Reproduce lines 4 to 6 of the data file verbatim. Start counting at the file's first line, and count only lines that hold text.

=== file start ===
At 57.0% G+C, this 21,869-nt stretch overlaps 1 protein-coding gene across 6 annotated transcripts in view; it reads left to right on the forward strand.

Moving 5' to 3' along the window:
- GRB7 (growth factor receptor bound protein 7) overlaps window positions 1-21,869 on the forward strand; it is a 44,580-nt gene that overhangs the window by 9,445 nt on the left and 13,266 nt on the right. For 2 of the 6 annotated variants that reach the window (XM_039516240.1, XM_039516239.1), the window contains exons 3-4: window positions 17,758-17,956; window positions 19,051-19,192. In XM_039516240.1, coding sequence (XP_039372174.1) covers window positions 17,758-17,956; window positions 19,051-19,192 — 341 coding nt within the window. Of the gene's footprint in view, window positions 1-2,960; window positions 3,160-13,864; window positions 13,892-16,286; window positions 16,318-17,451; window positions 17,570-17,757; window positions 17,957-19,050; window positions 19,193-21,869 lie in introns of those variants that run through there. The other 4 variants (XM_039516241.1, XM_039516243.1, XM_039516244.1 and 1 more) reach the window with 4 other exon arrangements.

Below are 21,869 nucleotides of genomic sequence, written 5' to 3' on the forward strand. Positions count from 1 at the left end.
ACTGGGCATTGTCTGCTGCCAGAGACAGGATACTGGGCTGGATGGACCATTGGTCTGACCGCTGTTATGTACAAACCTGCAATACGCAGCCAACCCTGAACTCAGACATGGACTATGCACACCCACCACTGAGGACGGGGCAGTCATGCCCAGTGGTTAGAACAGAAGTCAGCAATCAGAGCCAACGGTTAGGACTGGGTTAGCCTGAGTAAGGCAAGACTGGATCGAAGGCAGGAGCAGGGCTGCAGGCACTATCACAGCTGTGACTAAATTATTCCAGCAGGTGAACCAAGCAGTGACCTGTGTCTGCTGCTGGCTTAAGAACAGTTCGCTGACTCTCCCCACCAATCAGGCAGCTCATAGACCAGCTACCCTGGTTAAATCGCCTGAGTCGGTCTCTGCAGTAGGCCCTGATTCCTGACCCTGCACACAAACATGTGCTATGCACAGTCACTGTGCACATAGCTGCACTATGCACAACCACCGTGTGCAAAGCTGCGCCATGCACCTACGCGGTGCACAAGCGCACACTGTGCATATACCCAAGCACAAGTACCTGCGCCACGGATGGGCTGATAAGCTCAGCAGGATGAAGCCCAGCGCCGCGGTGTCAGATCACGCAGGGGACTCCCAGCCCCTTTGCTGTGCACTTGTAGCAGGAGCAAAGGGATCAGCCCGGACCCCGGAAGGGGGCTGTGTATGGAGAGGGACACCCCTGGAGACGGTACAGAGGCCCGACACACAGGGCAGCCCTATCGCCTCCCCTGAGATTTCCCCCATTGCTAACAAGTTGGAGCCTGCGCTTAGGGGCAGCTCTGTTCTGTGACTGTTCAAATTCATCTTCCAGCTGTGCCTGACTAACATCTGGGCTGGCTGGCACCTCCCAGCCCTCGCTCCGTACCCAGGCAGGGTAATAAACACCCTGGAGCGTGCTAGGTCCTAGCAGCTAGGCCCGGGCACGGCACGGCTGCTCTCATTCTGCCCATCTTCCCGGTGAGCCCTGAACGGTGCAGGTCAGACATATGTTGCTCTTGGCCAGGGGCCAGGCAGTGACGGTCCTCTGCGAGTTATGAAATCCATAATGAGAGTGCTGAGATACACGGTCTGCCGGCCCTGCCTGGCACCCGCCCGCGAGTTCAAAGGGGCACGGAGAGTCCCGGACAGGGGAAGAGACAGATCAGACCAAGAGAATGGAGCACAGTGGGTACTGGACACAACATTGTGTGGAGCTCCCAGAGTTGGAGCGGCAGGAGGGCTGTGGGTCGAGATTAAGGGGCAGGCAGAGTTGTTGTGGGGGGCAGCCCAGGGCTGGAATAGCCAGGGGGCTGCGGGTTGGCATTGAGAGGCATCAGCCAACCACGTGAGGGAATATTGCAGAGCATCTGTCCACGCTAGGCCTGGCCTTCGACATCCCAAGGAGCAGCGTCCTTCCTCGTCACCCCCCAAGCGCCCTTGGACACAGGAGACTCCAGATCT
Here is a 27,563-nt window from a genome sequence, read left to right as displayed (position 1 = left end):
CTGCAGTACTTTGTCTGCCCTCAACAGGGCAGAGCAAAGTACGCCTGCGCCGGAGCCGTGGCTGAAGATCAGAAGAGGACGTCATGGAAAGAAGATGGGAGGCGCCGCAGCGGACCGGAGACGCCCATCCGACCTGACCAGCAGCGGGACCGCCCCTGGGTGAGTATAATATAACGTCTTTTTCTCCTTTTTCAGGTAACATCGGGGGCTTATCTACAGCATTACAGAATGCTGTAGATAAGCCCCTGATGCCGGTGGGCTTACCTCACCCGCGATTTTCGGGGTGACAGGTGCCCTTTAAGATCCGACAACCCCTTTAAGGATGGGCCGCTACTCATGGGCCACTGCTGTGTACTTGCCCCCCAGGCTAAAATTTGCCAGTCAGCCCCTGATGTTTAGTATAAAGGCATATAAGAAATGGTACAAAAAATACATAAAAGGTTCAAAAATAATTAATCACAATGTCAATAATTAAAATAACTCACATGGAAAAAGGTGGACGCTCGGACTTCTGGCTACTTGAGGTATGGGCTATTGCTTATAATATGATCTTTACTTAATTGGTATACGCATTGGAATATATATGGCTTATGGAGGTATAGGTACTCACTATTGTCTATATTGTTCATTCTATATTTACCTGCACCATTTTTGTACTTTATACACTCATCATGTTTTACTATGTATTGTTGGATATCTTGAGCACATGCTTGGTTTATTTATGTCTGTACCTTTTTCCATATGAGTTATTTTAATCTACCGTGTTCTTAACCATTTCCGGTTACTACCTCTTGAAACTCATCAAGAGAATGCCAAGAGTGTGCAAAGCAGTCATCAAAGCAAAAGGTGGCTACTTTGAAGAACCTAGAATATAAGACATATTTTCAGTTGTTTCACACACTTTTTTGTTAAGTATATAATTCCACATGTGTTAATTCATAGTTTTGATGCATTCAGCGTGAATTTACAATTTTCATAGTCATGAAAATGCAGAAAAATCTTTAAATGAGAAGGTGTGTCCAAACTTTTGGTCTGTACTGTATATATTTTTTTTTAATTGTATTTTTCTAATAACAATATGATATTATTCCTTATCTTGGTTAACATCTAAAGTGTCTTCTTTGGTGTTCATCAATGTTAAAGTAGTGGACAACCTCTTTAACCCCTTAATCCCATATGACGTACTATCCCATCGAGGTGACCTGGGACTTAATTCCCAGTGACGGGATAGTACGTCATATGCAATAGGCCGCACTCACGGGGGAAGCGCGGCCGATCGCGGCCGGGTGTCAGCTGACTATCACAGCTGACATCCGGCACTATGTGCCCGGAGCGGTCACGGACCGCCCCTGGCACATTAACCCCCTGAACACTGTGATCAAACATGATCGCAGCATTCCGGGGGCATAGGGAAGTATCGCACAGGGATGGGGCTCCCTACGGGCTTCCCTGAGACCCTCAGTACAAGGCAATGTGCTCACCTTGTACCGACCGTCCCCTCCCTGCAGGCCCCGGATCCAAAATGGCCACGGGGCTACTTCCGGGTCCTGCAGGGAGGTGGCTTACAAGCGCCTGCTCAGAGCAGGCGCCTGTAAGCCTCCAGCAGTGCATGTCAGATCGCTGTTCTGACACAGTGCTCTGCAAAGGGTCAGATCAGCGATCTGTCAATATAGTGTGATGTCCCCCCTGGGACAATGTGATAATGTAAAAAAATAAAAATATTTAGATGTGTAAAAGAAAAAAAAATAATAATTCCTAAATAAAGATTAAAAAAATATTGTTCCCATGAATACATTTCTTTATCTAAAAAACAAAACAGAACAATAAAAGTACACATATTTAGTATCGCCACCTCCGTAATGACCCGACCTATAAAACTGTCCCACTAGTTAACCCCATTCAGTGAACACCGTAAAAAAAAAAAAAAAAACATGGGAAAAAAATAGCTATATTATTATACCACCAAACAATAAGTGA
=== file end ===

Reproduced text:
Below are 21,869 nucleotides of genomic sequence, written 5' to 3' on the forward strand. Positions count from 1 at the left end.
ACTGGGCATTGTCTGCTGCCAGAGACAGGATACTGGGCTGGATGGACCATTGGTCTGACCGCTGTTATGTACAAACCTGCAATACGCAGCCAACCCTGAACTCAGACATGGACTATGCACACCCACCACTGAGGACGGGGCAGTCATGCCCAGTGGTTAGAACAGAAGTCAGCAATCAGAGCCAACGGTTAGGACTGGGTTAGCCTGAGTAAGGCAAGACTGGATCGAAGGCAGGAGCAGGGCTGCAGGCACTATCACAGCTGTGACTAAATTATTCCAGCAGGTGAACCAAGCAGTGACCTGTGTCTGCTGCTGGCTTAAGAACAGTTCGCTGACTCTCCCCACCAATCAGGCAGCTCATAGACCAGCTACCCTGGTTAAATCGCCTGAGTCGGTCTCTGCAGTAGGCCCTGATTCCTGACCCTGCACACAAACATGTGCTATGCACAGTCACTGTGCACATAGCTGCACTATGCACAACCACCGTGTGCAAAGCTGCGCCATGCACCTACGCGGTGCACAAGCGCACACTGTGCATATACCCAAGCACAAGTACCTGCGCCACGGATGGGCTGATAAGCTCAGCAGGATGAAGCCCAGCGCCGCGGTGTCAGATCACGCAGGGGACTCCCAGCCCCTTTGCTGTGCACTTGTAGCAGGAGCAAAGGGATCAGCCCGGACCCCGGAAGGGGGCTGTGTATGGAGAGGGACACCCCTGGAGACGGTACAGAGGCCCGACACACAGGGCAGCCCTATCGCCTCCCCTGAGATTTCCCCCATTGCTAACAAGTTGGAGCCTGCGCTTAGGGGCAGCTCTGTTCTGTGACTGTTCAAATTCATCTTCCAGCTGTGCCTGACTAACATCTGGGCTGGCTGGCACCTCCCAGCCCTCGCTCCGTACCCAGGCAGGGTAATAAACACCCTGGAGCGTGCTAGGTCCTAGCAGCTAGGCCCGGGCACGGCACGGCTGCTCTCATTCTGCCCATCTTCCCGGTGAGCCCTGAACGGTGCAGGTCAGACATATGTTGCTCTTGGCCAGGGGCCAGGCAGTGACGGTCCTCTGCGAGTTATGAAATCCATAATGAGAGTGCTGAGATACACGGTCTGCCGGCCCTGCCTGGCACCCGCCCGCGAGTTCAAAGGGGCACGGAGAGTCCCGGACAGGGGAAGAGACAGATCAGACCAAGAGAATGGAGCACAGTGGGTACTGGACACAACATTGTGTGGAGCTCCCAGAGTTGGAGCGGCAGGAGGGCTGTGGGTCGAGATTAAGGGGCAGGCAGAGTTGTTGTGGGGGGCAGCCCAGGGCTGGAATAGCCAGGGGGCTGCGGGTTGGCATTGAGAGGCATCAGCCAACCACGTGAGGGAATATTGCAGAGCATCTGTCCACGCTAGGCCTGGCCTTCGACATCCCAAGGAGCAGCGTCCTTCCTCGTCACCCCCCAAGCGCCCTTGGACACAGGAGACTCCAGATCT
Here is a 27,563-nt window from a genome sequence, read left to right as displayed (position 1 = left end):